NYC Now Has Four Live 5G Networks Battling for Your Attention

Photo: Sam Rutherford (Gizmodo)

While 5G is still in the early days of its development, now that Verizon has flipped the switch on its 5G network in New York City (alongside activating 5G in Boise, Idaho and Panama City, Florida), there’s another major battleground in the quest for 5G supremacy.

Back in April, Verizon was the first carrier to turn on a 5G network, and since then has expanded its 5G coverage to more than 10 other cities including Detroit, Atlanta, and Phoenix. But at the same time, other carriers have been working on their 5G deployments too, with T-Mobile and Sprint already have turned on 5G in NYC earlier this summer.

Advertisement

Following Atlanta, NYC is now second major 5G battleground where all four major U.S. carriers have operational 5G networks, though only three of those networks are accessible to the general consumer. (AT&T has 5G networks running in 21 cities including NYC; however, AT&T’s 5G is currently only available to business customers.)

Those small gray boxes are just a handful of the 5G nodes Verizon has installed on top of MSG.
Photo: Sam Rutherford (Gizmodo)

After getting a chance to briefly test out Verizon’s 5G network in NYC for myself, it’s sort of impressive seeing how much things have improved in just the last six months. When I first tried out Verizon 5G in Chicago, network speeds topped out at between 500 and 600 Mbps.

But this week at two different test locations in Manhattan, I hit over 1,000 Mbps, with the highest data point topping out at 1,377 Mbps. That was fast enough to download entire seasons of shows from Netflix in under a minute, something that could come in handy for anyone who needs some grab some last-minute entertainment before getting on a plane.

Advertisement

Admittedly, while that kind of speed is nice, that scenario is also relatively unique, and for a lot of people speeds of just 100 or 200 Mbps would be more than sufficient for today’s needs. But still, seeing the pace at which carriers are expanding 5G networks while also increasing bandwidth suggests that the upgrade to 5G will be swifter than the transition from 3G to 4G, in dense urban areas at least.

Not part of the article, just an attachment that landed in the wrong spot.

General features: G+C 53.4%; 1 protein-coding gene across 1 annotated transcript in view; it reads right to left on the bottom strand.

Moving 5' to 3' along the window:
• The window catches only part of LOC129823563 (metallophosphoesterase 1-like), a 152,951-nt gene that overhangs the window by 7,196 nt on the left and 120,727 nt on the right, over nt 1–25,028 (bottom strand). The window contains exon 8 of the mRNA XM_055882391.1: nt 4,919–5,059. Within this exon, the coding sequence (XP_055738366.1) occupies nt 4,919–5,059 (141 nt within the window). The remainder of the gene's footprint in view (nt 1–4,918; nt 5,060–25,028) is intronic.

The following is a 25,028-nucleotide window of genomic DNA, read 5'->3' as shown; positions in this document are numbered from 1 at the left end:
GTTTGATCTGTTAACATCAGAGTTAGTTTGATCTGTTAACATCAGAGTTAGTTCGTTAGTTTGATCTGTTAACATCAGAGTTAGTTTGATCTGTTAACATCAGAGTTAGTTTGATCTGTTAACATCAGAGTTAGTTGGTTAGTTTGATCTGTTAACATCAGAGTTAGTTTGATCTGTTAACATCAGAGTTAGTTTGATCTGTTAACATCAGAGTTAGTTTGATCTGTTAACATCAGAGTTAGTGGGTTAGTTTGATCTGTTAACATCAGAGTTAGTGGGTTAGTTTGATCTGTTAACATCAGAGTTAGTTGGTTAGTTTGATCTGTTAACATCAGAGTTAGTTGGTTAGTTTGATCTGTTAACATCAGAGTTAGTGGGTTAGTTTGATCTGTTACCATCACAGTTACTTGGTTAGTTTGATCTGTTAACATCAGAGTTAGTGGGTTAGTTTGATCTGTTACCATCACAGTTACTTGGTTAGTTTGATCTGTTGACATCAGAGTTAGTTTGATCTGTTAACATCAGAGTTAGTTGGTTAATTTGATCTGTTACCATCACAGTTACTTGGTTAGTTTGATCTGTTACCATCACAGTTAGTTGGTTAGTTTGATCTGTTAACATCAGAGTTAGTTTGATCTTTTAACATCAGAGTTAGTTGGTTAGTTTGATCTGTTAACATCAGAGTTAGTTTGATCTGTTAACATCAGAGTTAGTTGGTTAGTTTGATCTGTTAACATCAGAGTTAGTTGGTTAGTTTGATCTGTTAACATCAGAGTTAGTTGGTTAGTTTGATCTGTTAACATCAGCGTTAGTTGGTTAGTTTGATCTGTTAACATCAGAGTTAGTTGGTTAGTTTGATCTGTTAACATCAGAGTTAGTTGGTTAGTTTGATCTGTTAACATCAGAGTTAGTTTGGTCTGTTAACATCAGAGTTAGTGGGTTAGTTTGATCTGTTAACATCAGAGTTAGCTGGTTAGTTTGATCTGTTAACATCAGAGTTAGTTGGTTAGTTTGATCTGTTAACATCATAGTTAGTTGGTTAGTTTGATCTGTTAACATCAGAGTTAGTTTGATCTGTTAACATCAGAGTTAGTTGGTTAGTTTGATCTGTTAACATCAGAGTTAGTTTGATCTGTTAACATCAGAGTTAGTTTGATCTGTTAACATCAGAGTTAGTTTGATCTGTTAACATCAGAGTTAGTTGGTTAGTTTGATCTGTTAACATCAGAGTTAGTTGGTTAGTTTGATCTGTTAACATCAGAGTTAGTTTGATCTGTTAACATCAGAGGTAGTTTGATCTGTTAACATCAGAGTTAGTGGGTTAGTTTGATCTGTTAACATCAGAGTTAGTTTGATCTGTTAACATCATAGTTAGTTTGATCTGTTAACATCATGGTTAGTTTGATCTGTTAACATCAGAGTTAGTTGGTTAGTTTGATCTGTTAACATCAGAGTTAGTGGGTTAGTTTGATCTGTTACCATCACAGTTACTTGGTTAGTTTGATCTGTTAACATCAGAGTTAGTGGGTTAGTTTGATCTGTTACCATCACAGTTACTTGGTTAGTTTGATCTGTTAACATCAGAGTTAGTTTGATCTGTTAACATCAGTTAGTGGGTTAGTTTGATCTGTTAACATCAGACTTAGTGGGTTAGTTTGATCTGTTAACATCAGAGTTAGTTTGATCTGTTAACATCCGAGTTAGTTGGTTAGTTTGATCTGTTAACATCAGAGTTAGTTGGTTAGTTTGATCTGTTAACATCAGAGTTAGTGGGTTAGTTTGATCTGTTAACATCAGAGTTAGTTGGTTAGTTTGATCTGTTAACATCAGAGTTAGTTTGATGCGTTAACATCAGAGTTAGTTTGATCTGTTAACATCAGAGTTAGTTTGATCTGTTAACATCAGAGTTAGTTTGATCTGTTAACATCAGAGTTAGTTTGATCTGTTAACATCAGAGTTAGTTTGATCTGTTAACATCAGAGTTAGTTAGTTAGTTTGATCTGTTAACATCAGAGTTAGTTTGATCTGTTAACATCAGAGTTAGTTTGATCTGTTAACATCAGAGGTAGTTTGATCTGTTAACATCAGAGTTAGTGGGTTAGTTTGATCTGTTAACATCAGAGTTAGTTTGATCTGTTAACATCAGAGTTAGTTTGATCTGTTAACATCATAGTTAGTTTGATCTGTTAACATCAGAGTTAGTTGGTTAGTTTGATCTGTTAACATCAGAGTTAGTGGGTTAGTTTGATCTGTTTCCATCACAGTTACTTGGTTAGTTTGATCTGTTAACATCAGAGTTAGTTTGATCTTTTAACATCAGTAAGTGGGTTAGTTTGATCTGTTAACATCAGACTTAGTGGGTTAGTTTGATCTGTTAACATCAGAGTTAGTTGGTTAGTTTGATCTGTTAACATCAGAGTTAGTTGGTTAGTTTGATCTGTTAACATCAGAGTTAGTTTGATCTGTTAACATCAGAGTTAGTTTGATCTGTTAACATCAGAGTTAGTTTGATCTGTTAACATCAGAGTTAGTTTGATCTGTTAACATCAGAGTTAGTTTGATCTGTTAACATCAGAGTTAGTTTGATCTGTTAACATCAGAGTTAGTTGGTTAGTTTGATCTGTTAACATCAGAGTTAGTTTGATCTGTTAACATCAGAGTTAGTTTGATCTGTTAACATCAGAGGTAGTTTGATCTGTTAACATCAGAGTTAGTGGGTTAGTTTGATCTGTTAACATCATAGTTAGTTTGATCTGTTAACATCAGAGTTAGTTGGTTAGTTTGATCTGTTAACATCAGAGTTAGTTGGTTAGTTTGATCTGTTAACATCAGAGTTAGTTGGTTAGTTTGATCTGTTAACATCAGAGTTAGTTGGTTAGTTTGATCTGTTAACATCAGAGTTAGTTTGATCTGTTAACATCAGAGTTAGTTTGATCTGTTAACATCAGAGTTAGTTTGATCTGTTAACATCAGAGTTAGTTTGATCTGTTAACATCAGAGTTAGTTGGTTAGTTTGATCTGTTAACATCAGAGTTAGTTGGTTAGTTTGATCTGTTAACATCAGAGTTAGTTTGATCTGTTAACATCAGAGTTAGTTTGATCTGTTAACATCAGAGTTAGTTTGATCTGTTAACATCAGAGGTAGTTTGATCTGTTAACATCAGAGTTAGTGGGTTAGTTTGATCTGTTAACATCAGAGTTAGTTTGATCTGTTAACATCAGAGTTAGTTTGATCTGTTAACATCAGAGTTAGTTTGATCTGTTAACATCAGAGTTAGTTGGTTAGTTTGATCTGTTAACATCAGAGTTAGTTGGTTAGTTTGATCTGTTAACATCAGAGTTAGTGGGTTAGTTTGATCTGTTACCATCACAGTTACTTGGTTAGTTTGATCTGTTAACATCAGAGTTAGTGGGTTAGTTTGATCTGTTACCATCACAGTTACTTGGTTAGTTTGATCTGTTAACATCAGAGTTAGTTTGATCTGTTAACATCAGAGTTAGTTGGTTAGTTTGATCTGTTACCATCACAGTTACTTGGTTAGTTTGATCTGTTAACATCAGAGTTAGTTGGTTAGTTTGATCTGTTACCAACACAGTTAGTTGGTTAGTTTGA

The blazing-fast 5G speeds are real, but carriers still need to work on expanding coverage areas and increasing connection stability.
Photo: Sam Rutherford (Gizmodo)
Advertisement

At the same time, many of the same issues surrounding Verizon’s mmWave 5G coverage still persist. Sure, you can hit pockets of 5G in parts of the city including Midtown, Harlem, Hell’s Kitchen, downtown Brooklyn, the Financial District, and even parts of the Bronx, coverage remains somewhat spotty, with 5G signal only extending a couple of blocks from nearby cell nodes. Furthermore, aside from Verizon providing a general list of neighborhoods and attractions where new cellular nodes have been deployed, Verizon still doesn’t have an easy way to verify which areas actually have 5G coverage.

For the time being, Verizon is focusing on deploying 5G to big parks and tourist attractions like Madison Square Garden and Bryant Park, which means 5G still isn’t super useful for the average person. On top of that, Verizon 5G only carries downstream data, which means any uploading you do is still being carried over slower 4G. And this is all factoring in some of the early limitations of using mmWave frequencies, which have a hard time penetrating walls and even clear glass windows.

Advertisement

I’ve said it before, and it still holds true now, 5G remains an incredibly hard sell for a normal person in 2019. However, for something that’s been lauded as the next-generation of communication, seeing the pace of these developments is at least somewhat encouraging.

Before things like smart highways with flying cars and streaming VR can ever happen, we have to build out the networks first. So even though it’s still too early to buy a 5G phone, the 5G movement is definitely gaining momentum.

Advertisement

Share This Story

About the author

Sam Rutherford

Senior reporter at Gizmodo, formerly Tom's Guide and Laptop Mag. Was an archery instructor and a penguin trainer before that.